Caught in the act of creation

Picasso's sculptures were as vital as his paintings in the development of his intense vision.
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The Independent Online

"I work the way another man writes his diary," remarked Picasso one day, "history will make the necessary selection of what I do." So far, however, the art world has preferred to portray Picasso as a genius who never put a foot wrong, and little attempt has been made to sift through his vast production, and weed out the unsuccessful work. As a result Picasso exhibitions tend to be something of a mixed bag, with good, bad and indifferent all muddled up together.

"I work the way another man writes his diary," remarked Picasso one day, "history will make the necessary selection of what I do." So far, however, the art world has preferred to portray Picasso as a genius who never put a foot wrong, and little attempt has been made to sift through his vast production, and weed out the unsuccessful work. As a result Picasso exhibitions tend to be something of a mixed bag, with good, bad and indifferent all muddled up together.

The show now on at the Centre Pompidou in Paris is no exception. Dedicated exclusively to Picasso's sculptures, it presents almost 300 pieces, spanning 60 years of activity. The work comes literally in all shapes and sizes, and the materials used are equally varied - plaster and metal are the most common, but there is also wood, paper, cement, as well as a scrapyard of objets trouvés.

Picasso the sculptor had the same breadth of vision as Picasso the painter or draughtsman. Unlike, say, Degas or Matisse, who saw sculpture as secondary to their painting, Picasso wanted his to be autonomous, and to develop in parallel with his painting: so the pictorial lacerations of the Cubist period are matched by jagged still-lifes made of sheet metal and strips of wood, while generous oversize female heads and busts offer a counterpoint to the sensual and fleshy portraits of the Thirties. Later on, the exuberant post-war period in the South of France gives birth to a long line of formal puns and jokes, the most famous being the bull's head made from a bicycle saddle and handlebars, though the baboon, whose head is made with a model car, is just as witty.

Unfortunately the dialogue between painting and sculpture can only be guessed at here, as no drawings or paintings have been included. This is a pity as Picasso's painting, with its firm drawing and solidly modelled forms, was never far from sculpture; and there are many points in the exhibition when a comparison between different techniques would have been helpful and stimulating.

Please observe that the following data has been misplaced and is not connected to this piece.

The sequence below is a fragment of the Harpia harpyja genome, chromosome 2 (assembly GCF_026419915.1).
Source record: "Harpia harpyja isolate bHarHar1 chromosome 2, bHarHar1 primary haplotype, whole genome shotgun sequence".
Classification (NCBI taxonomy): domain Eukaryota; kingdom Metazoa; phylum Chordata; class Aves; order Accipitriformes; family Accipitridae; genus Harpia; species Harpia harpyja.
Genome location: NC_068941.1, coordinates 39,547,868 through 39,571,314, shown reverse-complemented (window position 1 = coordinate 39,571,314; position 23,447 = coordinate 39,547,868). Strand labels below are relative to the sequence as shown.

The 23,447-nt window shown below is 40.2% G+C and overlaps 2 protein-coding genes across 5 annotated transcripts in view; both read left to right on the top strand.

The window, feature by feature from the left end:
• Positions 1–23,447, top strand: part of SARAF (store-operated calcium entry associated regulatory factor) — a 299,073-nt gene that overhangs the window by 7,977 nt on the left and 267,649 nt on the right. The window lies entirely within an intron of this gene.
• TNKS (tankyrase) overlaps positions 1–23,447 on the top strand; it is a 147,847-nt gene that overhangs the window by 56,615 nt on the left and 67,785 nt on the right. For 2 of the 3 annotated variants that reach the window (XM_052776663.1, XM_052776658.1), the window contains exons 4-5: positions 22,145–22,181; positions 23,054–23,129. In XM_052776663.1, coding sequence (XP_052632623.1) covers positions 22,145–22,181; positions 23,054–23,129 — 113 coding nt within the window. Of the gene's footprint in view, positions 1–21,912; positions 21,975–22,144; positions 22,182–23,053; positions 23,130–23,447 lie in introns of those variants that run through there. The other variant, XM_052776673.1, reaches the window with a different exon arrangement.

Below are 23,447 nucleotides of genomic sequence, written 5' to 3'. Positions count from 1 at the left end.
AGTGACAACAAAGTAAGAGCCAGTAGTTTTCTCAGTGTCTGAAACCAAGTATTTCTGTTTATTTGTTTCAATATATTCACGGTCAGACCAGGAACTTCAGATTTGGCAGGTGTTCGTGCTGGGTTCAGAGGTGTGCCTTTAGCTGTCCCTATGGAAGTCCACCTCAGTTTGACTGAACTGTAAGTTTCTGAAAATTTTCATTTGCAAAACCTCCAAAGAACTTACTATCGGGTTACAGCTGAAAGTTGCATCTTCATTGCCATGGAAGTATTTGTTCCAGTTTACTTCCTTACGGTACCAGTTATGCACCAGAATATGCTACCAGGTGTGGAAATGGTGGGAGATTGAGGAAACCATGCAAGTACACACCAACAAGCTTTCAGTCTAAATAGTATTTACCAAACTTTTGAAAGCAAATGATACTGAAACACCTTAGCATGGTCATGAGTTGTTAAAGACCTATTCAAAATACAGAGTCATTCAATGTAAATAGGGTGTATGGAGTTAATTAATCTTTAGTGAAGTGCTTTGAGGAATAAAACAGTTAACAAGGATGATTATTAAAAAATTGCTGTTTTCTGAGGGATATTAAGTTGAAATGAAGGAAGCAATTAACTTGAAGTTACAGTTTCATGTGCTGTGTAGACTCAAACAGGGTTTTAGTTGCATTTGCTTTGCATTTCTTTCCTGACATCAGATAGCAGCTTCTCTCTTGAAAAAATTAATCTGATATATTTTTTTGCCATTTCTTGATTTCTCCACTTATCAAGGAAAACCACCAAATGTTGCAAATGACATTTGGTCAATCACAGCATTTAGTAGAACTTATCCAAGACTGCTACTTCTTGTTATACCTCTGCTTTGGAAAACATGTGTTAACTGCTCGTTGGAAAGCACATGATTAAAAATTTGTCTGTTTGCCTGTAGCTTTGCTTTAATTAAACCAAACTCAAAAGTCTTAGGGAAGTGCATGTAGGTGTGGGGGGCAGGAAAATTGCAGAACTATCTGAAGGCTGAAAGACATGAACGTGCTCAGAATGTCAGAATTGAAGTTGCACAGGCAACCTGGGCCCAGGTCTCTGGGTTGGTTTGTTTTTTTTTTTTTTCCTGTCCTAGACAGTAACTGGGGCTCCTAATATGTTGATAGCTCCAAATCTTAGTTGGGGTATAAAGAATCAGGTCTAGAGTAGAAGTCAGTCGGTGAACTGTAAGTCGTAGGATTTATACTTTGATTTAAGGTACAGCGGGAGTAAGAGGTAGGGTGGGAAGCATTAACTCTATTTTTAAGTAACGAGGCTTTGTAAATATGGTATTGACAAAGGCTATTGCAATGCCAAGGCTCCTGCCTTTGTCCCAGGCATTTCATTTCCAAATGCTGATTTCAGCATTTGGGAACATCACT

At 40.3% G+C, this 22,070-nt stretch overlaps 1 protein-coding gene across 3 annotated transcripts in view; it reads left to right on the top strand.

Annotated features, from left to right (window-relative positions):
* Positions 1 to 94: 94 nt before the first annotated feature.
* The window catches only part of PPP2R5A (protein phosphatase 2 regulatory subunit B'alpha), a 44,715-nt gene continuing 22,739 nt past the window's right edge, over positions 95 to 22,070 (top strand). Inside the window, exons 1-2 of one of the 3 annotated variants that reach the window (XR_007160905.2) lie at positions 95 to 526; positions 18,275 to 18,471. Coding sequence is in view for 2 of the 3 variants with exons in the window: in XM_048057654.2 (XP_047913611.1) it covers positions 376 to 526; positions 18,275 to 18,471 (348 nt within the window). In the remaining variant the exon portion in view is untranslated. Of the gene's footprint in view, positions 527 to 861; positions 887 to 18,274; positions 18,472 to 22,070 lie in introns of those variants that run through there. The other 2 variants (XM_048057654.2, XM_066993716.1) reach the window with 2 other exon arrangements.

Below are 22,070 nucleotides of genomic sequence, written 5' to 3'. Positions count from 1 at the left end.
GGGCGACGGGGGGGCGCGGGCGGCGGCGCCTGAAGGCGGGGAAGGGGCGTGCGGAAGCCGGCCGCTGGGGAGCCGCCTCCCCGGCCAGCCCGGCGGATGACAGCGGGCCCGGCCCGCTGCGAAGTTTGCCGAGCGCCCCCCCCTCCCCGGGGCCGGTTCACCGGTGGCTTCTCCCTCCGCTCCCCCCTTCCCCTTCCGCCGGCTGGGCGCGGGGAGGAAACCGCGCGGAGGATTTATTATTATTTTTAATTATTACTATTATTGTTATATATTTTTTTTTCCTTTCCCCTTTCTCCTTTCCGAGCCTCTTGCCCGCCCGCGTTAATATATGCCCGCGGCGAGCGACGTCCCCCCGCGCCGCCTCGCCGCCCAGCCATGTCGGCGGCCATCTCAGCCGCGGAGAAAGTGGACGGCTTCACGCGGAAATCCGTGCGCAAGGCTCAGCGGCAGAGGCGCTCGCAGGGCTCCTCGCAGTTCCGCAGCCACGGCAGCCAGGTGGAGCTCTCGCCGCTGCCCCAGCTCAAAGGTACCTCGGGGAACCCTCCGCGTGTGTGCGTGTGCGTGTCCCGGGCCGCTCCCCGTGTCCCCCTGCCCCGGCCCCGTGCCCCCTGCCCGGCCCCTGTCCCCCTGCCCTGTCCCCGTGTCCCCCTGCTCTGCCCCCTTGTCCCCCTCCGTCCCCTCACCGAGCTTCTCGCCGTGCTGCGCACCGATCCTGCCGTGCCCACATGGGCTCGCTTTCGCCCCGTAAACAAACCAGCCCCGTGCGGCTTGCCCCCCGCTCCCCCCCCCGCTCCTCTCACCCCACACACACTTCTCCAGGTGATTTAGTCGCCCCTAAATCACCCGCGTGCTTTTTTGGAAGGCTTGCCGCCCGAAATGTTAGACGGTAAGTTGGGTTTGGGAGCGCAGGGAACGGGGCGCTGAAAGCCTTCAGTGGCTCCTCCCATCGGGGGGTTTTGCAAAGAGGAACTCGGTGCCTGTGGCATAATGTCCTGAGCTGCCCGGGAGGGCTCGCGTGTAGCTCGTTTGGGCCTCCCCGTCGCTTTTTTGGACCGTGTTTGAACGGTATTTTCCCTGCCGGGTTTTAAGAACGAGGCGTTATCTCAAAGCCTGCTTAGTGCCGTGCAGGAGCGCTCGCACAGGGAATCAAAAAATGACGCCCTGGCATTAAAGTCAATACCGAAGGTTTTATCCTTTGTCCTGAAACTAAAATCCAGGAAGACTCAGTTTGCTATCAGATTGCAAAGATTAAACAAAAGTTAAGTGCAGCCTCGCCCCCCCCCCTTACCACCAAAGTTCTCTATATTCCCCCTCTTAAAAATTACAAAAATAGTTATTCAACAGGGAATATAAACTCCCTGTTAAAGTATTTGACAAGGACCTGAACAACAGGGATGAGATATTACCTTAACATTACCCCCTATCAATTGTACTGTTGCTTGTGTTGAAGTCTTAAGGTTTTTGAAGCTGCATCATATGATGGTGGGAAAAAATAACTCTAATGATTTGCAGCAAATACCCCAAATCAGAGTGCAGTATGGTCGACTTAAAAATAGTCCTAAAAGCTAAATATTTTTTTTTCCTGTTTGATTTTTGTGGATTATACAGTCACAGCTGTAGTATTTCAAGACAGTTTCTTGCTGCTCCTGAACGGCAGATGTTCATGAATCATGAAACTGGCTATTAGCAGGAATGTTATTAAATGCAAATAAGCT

Picasso showed little interest in exhibiting or selling his sculpture, yet it was vital to the development of his art. The Cubist experience had proved to him that the forms inside things were just as beautiful and interesting as those visible on the surface; and sculpture allowed him to explore formal relationships in a way that was not possible on paper or canvas. "I want to shatter surfaces, he once said, "in order to bring out the deep relationships that I have always felt existed between things". In sculpture the intellectual violence implicit in this thought was balanced by physical exertion, mind and body together walked a tightrope between the impulses of destruction and creation.

Picasso's choice of materials clearly reflected his purpose: he avoided carving in stone, and invariably used techniques which allowed him to change course, to add and take away with ease and speed. Plaster was ideal, and could also serve as a sort of glue for other materials and objects - gloves, plants, a basket - which might be added.

At certain moments of his life Picasso's sculptural thinking had an extraordinary intensity, capable of developing radically different ideas at the same time. In 1928 his desire to analyse form led him to produce "transparent" figures made with metal rods; two years later he created dream-like arrangements of objects, which thrilled his Surrealist friends, while in 1931 he produced his first biomorphic figures, which were to have such a profound influence on British sculptor, Henry Moore.

Such virtuosity and inventiveness cannot, however, disguise the fact that much of the work on show here is sketchy and unfinished. Picasso was impatient and restless, and did not want to waste time (as he saw it) on the laborious craftsmanship that is part and parcel of their work for most sculptors. What interested him was the act of creation. Once he had found a form that satisfied him, he was ready to move on, however raw the piece looked.

Like Leonardo's notebooks, Picasso's sculpture is a testament to the artist's insatiable curiosity. And like the great Renaissance artists, he constantly moved between different activities so as to achieve as powerful and complete a synthesis of experience as possible. To that extent individual pieces count for less than the vision which unites them; and the courage and generosity of Picasso's vision are certainly worth celebrating.

'Picasso Sculpteur', Centre Pompidou, Paris, until 25 Sept, 11-9. Closed Tuesday

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